For many students heading back to school this fall, the biggest
concern is adjusting to a new class. Their parents, though, face
more daunting questions: What will their children learn in school?
And who will determine the curriculum?
In an age of multiculturalism, book banning, and condom
distribution in schools, few subjects are more explosive at
school-board meetings and in state legislatures.
The issues cross the spectrum. Various proposals have cropped up
throughout the South to teach creationism, evoking memories of the
famous conviction of John Scopes in 1925 for teaching evolutionary
theory in a Tennessee public school. California is struggling with
new math standards that many say disregard basic skills. And sex
education has provided a steady current of controversy virtually
The suggestion that students should share a national curriculum
has been no less controversial. Though initiated by President Bush,
Goals 2000, which established voluntary national standards, became
a favorite target for conservatives concerned about federal control.
Increasingly, international events are spurring the debate about
what American students should learn. The 1958 Russian launching of
Sputnik caused a stampede toward science education. A deluge of
well-made imports from Japan in the 1980s as well as the 1983
report, "Nation at Risk," sent educators scrambling for ways to
address other weaknesses in the system. But even such spikes of
interest rarely translate into a consensus.
Curriculum standards currently are set by an amalgam of state,
local, and school-specific bodies. In New York, for example, the
education department sets broad standards for public school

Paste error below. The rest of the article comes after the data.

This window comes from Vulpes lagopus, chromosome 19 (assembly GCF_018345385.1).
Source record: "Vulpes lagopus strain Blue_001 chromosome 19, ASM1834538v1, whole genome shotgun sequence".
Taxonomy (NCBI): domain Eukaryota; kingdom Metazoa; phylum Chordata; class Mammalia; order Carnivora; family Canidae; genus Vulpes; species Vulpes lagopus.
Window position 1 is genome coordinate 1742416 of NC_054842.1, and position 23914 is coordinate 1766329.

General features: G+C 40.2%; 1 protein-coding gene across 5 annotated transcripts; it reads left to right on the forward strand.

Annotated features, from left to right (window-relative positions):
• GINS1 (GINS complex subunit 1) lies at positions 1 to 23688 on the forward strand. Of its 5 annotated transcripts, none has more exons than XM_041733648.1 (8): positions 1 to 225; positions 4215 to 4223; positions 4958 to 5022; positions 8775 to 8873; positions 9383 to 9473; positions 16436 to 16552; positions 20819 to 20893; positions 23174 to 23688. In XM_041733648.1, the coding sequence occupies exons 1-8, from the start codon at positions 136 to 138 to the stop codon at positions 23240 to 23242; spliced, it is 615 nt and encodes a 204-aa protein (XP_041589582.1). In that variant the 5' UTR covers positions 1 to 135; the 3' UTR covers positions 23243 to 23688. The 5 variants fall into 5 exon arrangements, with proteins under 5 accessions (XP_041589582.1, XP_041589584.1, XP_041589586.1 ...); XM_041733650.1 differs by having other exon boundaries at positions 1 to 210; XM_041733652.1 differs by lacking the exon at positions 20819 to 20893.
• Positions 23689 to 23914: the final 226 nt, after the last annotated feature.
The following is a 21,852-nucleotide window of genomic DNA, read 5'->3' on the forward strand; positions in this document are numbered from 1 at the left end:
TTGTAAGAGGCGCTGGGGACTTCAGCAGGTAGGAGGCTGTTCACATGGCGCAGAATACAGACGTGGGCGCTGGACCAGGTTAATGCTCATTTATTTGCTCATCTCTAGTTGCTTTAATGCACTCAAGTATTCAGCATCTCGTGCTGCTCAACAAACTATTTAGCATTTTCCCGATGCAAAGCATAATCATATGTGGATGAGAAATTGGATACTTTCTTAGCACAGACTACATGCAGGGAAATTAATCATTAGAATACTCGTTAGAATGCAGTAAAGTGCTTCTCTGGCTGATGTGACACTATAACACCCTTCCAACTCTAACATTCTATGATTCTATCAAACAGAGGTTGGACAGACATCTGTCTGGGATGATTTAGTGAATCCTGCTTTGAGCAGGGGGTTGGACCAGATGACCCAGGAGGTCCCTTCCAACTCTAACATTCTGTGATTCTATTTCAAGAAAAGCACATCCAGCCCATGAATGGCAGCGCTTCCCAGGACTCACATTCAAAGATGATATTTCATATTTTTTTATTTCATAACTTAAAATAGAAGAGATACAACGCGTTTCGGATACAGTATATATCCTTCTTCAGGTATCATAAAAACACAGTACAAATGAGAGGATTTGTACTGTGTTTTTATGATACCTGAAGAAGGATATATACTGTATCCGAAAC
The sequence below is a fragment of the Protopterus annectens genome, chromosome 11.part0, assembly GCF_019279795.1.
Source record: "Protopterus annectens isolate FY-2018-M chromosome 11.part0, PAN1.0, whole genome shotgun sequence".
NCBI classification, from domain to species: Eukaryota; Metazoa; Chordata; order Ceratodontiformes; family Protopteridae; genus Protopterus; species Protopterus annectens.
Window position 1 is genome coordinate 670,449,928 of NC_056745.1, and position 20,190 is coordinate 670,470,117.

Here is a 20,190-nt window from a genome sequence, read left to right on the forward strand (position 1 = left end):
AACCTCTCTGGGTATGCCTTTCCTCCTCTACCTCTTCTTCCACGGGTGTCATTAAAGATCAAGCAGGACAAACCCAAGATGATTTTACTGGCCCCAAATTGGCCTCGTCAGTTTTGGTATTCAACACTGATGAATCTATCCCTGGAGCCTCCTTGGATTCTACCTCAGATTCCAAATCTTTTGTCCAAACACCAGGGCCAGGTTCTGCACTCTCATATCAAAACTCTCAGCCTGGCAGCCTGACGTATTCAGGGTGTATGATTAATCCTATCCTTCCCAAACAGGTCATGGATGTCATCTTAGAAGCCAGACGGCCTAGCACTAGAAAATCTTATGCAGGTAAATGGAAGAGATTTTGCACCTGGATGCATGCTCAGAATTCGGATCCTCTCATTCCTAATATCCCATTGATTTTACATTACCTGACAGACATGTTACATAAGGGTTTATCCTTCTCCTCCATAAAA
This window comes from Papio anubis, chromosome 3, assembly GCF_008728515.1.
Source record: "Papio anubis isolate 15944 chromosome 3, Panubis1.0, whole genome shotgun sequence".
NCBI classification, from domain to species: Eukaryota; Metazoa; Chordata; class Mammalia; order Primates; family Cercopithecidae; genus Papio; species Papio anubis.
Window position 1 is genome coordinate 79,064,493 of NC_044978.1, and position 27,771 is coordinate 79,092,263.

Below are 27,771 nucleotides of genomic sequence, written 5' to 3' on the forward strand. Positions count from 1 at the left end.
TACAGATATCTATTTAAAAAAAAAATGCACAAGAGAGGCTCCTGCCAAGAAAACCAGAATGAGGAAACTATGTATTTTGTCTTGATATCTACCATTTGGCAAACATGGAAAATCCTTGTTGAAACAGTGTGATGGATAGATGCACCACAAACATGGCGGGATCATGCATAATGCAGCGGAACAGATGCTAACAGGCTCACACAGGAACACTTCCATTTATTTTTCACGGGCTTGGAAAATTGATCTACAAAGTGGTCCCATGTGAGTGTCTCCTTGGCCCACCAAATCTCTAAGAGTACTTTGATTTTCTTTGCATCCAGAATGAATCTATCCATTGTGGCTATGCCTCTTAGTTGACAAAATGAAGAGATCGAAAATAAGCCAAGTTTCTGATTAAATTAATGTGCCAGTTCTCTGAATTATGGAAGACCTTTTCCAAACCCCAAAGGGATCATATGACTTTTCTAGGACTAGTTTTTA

students in seven basic disciplines.
Since the standards are relatively broad, school districts,
individual schools, and teachers exercise some discretion over what
is taught. But there's a catch: Schools are assessed in part by how
well the students perform on state competency tests. This helps
encourage schools' adherence to state standards.
Nonetheless, states have come under significant criticism for
the poor performance of students on domestic and international
tests over the past few decades. "Standards are far too vague,"
says Diane Ravitch, senior fellow at the Brookings Institution in
Washington and senior research fellow at New York University.
"There seems to be an agreement that states should do them, but
they aren't. They have proven unwilling to take standards
In Missouri, for instance, students are expected to be familiar
with such broad social-science standards as "principles and
processes of governance systems" and "relationships of the
individual and groups to institutions and cultural traditions." So
should students be familiar with the US Constitution? …